Gov. Cuomo’s Office Overruled Health Officials On Nursing Home Death Count For Months

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Jesse Stiller Contributor
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New York Governor Andrew Cuomo’s efforts to downplay the deaths of residents in nursing homes during the coronavirus pandemic was larger than first alleged and spanned a period of months.

Aides to Cuomo engaged in an effort to overrule state health officials from releasing actual nursing home death totals to lawmakers and the public during a span of five months in 2020, the New York Times reported on Wednesday.

Issues concerning the altering of nursing home data during the pandemic first arose in May of last year, when the Daily Caller News Foundation published an article showing Cuomo’s office manipulated data to boost the governor’s image.

An unpublished study under the watch of Cuomo’s aides stated 35 percent of all deaths from COVID by July of 2020 were in nursing homes, the Times reported. However, the published report revised the number down to 21 percent.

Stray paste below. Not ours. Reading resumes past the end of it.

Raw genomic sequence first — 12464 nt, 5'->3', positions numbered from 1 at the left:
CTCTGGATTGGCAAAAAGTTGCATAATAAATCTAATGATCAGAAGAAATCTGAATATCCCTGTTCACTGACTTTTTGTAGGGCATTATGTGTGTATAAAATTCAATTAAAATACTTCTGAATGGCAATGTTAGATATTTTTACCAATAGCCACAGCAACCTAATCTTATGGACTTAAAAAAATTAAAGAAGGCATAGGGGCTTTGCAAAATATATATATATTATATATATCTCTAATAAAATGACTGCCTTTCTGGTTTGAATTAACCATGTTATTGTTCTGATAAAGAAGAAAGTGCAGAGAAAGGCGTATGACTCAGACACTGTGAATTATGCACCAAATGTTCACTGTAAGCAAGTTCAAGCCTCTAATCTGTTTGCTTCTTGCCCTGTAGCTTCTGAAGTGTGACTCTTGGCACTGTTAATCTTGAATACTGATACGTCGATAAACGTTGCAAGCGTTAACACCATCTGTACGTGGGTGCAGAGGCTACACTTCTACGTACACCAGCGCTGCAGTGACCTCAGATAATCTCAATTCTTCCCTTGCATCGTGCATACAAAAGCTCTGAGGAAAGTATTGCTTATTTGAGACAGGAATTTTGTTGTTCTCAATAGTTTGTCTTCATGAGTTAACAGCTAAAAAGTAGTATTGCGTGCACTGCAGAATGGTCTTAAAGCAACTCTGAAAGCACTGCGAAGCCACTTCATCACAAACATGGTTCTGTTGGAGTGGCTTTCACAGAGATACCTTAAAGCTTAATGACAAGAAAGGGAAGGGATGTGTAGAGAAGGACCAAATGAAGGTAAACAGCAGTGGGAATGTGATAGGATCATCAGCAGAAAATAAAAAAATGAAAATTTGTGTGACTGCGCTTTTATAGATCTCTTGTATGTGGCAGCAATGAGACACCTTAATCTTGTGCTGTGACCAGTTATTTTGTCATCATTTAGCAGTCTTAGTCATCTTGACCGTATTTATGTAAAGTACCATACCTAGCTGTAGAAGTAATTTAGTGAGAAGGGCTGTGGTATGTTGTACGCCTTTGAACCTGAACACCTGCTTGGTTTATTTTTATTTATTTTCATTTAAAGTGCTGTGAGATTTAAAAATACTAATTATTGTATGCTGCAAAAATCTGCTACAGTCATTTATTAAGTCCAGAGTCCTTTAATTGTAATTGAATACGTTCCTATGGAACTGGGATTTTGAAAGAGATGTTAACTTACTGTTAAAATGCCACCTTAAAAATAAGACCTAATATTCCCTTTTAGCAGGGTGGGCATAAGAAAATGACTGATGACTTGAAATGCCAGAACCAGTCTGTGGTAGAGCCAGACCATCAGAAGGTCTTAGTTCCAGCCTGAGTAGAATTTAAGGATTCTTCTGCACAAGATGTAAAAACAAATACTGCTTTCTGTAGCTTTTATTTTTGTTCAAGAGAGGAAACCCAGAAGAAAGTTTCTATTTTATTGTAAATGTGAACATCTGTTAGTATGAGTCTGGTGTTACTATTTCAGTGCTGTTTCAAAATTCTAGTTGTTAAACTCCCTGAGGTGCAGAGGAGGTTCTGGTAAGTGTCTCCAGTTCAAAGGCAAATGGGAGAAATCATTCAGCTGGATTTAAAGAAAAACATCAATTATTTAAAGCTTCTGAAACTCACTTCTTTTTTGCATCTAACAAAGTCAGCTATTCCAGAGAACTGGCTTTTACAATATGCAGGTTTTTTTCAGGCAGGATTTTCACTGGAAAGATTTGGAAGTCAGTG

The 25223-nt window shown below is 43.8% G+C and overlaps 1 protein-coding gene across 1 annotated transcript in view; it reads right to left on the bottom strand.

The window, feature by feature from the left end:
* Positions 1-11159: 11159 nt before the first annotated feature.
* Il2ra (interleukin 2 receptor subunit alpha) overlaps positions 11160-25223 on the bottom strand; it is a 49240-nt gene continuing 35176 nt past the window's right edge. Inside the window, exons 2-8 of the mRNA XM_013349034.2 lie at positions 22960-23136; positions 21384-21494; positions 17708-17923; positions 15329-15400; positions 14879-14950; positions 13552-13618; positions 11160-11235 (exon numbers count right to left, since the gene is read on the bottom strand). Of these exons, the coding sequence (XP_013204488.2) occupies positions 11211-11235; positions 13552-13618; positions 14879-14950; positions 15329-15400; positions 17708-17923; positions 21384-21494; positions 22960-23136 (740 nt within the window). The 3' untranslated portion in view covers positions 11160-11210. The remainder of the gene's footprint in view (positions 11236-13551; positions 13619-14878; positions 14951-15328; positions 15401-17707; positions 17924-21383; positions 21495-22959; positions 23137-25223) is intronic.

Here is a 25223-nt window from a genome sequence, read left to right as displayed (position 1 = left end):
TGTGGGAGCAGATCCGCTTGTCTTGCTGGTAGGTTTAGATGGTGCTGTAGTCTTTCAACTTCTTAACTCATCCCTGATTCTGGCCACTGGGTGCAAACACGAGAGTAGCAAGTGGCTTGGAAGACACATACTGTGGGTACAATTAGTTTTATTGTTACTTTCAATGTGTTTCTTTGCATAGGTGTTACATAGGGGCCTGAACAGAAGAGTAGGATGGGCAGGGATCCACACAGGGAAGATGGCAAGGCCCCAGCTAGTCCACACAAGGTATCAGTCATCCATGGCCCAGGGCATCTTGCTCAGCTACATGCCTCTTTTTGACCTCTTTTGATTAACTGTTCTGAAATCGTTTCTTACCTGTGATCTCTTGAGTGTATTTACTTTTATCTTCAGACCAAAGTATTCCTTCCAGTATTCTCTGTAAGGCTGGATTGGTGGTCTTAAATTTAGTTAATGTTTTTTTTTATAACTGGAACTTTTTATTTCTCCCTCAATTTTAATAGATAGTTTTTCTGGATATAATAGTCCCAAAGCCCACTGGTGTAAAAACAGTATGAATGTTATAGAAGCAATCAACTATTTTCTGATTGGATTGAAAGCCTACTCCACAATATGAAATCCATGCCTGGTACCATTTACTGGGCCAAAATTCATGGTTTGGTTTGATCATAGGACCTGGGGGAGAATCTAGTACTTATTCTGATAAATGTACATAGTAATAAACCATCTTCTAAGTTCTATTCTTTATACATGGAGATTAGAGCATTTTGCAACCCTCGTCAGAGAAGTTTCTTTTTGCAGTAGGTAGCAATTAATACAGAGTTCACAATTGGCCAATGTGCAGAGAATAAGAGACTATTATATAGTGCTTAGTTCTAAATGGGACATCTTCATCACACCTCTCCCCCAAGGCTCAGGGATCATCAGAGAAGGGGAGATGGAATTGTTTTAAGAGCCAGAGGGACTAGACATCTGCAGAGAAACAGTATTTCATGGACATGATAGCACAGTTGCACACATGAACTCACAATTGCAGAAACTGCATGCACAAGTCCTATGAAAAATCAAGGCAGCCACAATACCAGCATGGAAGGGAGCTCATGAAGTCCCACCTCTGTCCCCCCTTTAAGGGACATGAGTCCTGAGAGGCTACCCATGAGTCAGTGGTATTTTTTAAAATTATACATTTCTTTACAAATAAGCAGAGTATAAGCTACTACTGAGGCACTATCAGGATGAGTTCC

State Health Commissioner, Howard Zucker, had also drafted a letter that was intended for the state assembly speaker during their investigation into nursing home deaths, the Times reported, pinning the number at 9,835.

The letter, along with a second draft, were never sent to the speaker amidst pressure and strict watch from Cuomo’s aides, the Times reported.

A lawyer representing Cuomo’s office, Elkan Abramowitz, justified the administration’s decision to the Times by stating they were “reluctant” to release unreliable data. (RELATED: Gov. Cuomo Is Running Weekly COVID-19 Calls Because Biden And Harris Won’t Show Up)

“The whole brouhaha here is overblown to the point where there are cynical suggestions offered for the plain and simple truth that the chamber wanted only to release accurate information that they believed was totally unassailable.” Abramowitz told the Times.

Cuomo is also facing a sexual misconduct investigation after several women accused the governor of sexual harassment during his time in office.